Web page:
Money from the NIH is expected to help the firm reach its goal of starting clinical development within a year.

Neurotez won a $2.73 million, three-year NIH SBIR grant to take its leptin hormone replacement therapy into clinical development as a treatment for Alzheimer’s disease. Initial clinical trials will start within a year, according to the company.

“I would like to emphasize the importance of channeling funds to support efforts like those of Neurotez to address this huge unmet medical need,” says Nikolaos Tezapsidis, Ph.D., founder, president, and CEO. “A lot of  innovative approaches in the biopharmaceutical industry originate from small biotech companies like ours. We believe that we have the future therapy for Alzheimer’s disease in our hands.”

Neurotez was established in 2005 to develop leptin both as a treatment for Alzheimer’s disease and as a preventative measure for people considered to have a high risk for the disease. In 2007 the company received its first grant, totaling $0.7 million from the NIH, and also a grant from the NJ Commission of Science and Technology.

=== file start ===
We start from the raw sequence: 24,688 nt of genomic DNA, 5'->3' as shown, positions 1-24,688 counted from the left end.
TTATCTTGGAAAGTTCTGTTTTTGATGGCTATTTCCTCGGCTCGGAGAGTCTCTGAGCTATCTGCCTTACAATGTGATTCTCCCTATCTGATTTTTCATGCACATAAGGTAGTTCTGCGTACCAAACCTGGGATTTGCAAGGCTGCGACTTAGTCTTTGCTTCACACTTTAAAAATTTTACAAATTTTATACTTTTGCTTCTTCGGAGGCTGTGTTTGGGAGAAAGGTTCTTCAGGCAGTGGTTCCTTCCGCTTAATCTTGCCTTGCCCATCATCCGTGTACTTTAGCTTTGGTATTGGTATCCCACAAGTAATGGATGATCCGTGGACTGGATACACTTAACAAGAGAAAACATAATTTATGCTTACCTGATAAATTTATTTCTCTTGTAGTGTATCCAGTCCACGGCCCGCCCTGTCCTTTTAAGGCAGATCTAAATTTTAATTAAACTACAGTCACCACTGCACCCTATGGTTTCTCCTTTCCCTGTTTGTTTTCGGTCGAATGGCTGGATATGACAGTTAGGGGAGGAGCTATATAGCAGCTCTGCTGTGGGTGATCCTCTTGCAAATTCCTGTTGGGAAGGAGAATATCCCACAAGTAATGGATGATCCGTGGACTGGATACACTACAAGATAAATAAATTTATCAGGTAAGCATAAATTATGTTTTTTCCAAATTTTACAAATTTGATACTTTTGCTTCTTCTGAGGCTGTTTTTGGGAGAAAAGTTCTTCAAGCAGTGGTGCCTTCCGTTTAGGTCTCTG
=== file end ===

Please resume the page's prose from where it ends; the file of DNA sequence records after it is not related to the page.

“Leptin treatment has shown striking results in numerous cellular and animal models of Alzheimer’s disease and reduces all of the major pathological hallmarks associated with the disease and as such markedly improves memory,” comments Mark A. Smith, Ph.D., Neurotez CSO and professor of pathology at Case Western Reserve University School of Medicine. 

Neurotez is working with collaborators at Case Western and also Stanford/VA Aging Clinical Research Center to progress the Leptin project. Dr J. Wesson Ashford, M.D., Ph.D., senior research scientist at Stanford/VA Alzheimer Center, will be principal investigator for the first leptin clinical study.

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